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Business - Written by on Thursday, October 16, 2008 15:43 - 1 Comment

P2P Lending Double Whammy – SEC and Credit Crunch

Peer-to-peer lending sites like British-based Zopa are starting to reflect the weakness cutting through the global economy. Their U.S. operations will now be handed over directly to their Credit Union partners, rather than remain as the intermediary (their Italian and UK operations remain). Regulations had forced them into a partnership with these Credit Unions, as opposed to sites like Prosper, which bill themselves as pure P2P lending plays. Zopa attributes their hardship due to tighter credit markets.

P2P lending involves borrowing and lending between participants without the use of traditional financial channels. This is a flagship example of how Wikinomics (and the Internet in general) is fostering a “disintermediation” trend, stripping down marketing and distribution channels. To be fair, P2P lending marketplaces are a version of “disintermediation-lite”, as they do broker transactions, and add a layer between counterparties.

U.S.-based lending firms have also been feeling the squeeze, as they say default rates creep higher and return-on-investment drops for lenders taking the plunge. I did some surfing on LendingStats, a visualization site that feeds from Prosper’s open data feed. I went in expecting to see delinquency rates rise when comparing YTD 2008 with the same period in 2007, and it turns out delinquency rates have dropped markedly. For YTD 2008, 615 of 11,542 loans on Prosper (5.3%) are delinquent (late or defaulted). The same period in 2007 the delinquency rate was 2,429 of 9,356 loans (25.9%). Big difference. So what’s the deal? Seems contrary to what most of us expect.

So I took a look at the average amount per delinquent account between years, and 2008′s average is around $5,800 and 2007 is around $7,400. So not only is the proportion of defaulters dropping, but so is the average amount of the delinquency.

The only thing I could glean from the data that seems consistent with the Big Banks’ experiences was that the average credit score of the delinquent pool is getting better. In other words, people with better credit scores are delinquent more on average than last year (average delinquent score 4.55 in 2008 versus 5.04, lower is better)

[I must disclaim: The figures from LendingStats are on an average basis, and as such may not be as accurate as would be a dollar-weighted measure of credit score etc. But I thought it interesting nonetheless. ]

Where the SEC fits in is that it’s reviewing requests by Prosper and Lending Club to allow a secondary market for the P2P loans arranged through their site. In other words, it will create a marketplace where lenders can sell their loans to others. This reselling scheme smacks like what got us into hot water with mortgage-backed securities, but I guess the trouble will only start if loans are bundled together into a jumbled mess and sold off tranche by tranche. The size of the marketplace probably makes transparency easier—for now. Perhaps some readers have some insight as to whether this is a good idea or not, or the likelihood of history repeating in the P2P market.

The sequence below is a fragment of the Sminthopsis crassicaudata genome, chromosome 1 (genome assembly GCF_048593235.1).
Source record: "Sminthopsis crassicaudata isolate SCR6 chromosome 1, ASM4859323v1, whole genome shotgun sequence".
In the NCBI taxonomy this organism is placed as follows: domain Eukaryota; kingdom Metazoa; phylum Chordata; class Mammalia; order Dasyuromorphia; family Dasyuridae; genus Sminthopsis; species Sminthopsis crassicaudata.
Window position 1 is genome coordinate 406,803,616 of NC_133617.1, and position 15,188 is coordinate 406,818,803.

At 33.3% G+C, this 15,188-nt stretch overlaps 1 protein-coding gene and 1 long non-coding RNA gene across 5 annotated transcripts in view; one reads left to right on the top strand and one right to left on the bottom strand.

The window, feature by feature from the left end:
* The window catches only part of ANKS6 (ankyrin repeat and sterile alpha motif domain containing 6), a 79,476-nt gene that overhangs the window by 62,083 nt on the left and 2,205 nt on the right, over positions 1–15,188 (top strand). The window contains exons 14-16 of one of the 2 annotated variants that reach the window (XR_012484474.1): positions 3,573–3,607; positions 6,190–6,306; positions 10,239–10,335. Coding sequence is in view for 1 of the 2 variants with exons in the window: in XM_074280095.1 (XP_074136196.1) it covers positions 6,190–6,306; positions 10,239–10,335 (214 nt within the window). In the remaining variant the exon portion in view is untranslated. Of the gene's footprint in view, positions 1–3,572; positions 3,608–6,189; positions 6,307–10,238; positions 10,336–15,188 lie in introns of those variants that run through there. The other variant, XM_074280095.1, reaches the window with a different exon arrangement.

Also, I wanted to post another question to the Wikinomics Community: are we getting away from what made P2P work? Many think that it was the personal aspect of P2P that turned people on to it, a welcome change from the rubber-stamp mortgage managers at your local branch. Could a secondary marketplace promote detachment, where the loan buyer doesn’t care (or know) that his $500 is helping Joe the Plumber get his plumber’s license?

Maybe I’m just too sentimental.

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Colin Henderson
Oct 24, 2008 20:12

If its ok, here is some background data that will both clarify, and generate some new questions.

1. Zopa, LendingClub and Prosper are all subject to the same regulations in US. The primary regulator is the SEC and the governing regulations are securities. This reflects the apparent fact that online display of a loan request for purposes of investing in that loan request, is a security.

2. LendingClub filed an S-1 in June, and re-opened October following SEC approval. Prosper went ‘quiet’ in October, accepting no more lenders, pending S-1 filing and approval. Note that the LendingClub approval contains conditions that restricts lenders to those who are financial savvy, and capabale of sustaining losses.

3. Prosper altered their policy Feb 2007, and elminated low credit scores, below 550 +/-. Their earlier policy of accepting any borrower notwithstanding their score was unworkable – ie there is a point where the certainty of loss is so high, that no interest rate can ever compensate for the risk.

End of facts – rest is my view:

3. Disintermediation: social lending eliminates the traditional middleman so qualifies on that alone. It further qualifies based on the fact that the social lender is passive in the transaction, serving only the platform to enable the transaction.

disclosure: I am active with CommunityLend, a Canadian social lender who is seeking regulatory approval prior to launching.

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